Awarding Race to the Top money to an additional seven states enhances the reach of President Obama's signature education-reform initiative. Duncan can say (as he does in the press release announcing the seven winners): "These seven states are now among 22 Race to the Top winners spread out across the country that are investing in key education reforms to prepare more students for college and careers." He also says that Race to the Top money now reaches 59 percent of the nation's students and 69 percent of all low-income children.
In addition to today's seven winners and the 12 winners of the original $4 billion Race to the Top, there were nine winners of the Race to the Top early learning competition (including three new states).
Details on how each state will use the Race to the Top winnings can be found in this department document. Among the highlights:
• Arizona: Plans to establish five regional education centers, support the transition to Common Core State Standards, and improve data systems to inform educational decision-making.
• Colorado: Plans to transition to college- and career-ready standards, improve educator effectiveness by providing statewide training to implement its new teacher-evaluation system, and continue with STEM integration.
• Illinois: Plans to create a group of "reform exemplars" among participating districts that will agree to meet a high bar for implementing a comprehensive set of reforms, build systems and processes to continue and sustain improved student outcomes for all participating school districts, and build state capacity to extend reforms statewide.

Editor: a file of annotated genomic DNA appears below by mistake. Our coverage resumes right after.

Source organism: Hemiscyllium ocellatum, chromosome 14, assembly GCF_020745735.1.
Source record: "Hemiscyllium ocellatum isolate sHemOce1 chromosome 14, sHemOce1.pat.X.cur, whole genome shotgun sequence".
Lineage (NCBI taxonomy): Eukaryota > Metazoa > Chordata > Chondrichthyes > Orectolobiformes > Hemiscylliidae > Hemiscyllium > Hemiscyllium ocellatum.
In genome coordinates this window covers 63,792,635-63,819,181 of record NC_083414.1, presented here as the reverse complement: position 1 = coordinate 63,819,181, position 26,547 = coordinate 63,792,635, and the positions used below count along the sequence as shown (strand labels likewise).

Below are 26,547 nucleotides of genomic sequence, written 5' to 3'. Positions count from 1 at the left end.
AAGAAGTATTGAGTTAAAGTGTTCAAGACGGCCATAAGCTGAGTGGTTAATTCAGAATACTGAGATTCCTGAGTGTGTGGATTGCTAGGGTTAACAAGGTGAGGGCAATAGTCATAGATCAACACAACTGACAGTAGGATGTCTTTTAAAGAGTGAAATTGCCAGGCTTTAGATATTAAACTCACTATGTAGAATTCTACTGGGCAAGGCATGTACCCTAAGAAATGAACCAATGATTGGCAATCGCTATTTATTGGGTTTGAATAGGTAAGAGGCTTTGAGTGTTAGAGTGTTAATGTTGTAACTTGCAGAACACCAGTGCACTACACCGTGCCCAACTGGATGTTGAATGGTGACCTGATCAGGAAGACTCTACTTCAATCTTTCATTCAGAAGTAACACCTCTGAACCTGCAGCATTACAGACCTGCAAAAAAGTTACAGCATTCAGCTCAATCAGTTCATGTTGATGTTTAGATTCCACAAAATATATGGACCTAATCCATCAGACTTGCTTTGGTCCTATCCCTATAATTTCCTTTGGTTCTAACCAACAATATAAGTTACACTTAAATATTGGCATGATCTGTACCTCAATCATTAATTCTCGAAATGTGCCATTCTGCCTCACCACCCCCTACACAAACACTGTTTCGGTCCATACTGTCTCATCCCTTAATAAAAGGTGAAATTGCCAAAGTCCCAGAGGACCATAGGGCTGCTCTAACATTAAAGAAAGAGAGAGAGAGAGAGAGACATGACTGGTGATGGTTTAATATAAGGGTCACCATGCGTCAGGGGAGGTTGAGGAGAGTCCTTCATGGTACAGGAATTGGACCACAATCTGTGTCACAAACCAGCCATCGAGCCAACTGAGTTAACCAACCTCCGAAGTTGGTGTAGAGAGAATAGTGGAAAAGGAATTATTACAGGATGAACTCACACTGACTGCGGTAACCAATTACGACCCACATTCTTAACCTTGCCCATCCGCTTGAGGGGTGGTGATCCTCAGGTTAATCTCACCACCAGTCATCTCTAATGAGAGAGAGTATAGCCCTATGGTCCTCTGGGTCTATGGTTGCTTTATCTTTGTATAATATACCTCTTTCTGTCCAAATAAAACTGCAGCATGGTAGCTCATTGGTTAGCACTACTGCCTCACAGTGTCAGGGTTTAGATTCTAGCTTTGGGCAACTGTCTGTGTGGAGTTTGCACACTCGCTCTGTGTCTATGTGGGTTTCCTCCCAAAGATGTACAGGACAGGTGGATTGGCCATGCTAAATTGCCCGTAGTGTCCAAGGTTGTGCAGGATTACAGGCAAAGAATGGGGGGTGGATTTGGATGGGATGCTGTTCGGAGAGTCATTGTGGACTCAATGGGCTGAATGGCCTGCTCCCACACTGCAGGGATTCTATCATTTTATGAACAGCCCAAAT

• Kentucky: Plans to focus on its "one-stop shop" technology support system for Kentucky educators and to scale up the AdvanceKentucky project, which is aimed at engaging underserved and underrepresented student populations in advanced STEM courses.
• Louisiana: Plans to implement a performance-management system statewide to measure teacher and leader effectiveness and increase professional development resources available for STEM teachers, and develop and deliver professional development modules aligned with the Common Core in mathematics, among other things.
• New Jersey: Plans to develop model curricula that will assist teachers and leaders in the transition to Common Core assessments; launch its newly created teacher evaluation system statewide and pilot a new evaluation system for principals; and enhance its charter school application review and renewal processes.
• Pennsylvania: Plans to expand student and teacher access to quality courses and instructional resources to improve student achievement, particularly in STEM subjects, and refine and implement teacher and principal evaluation systems that incorporate student performance results as a significant factor.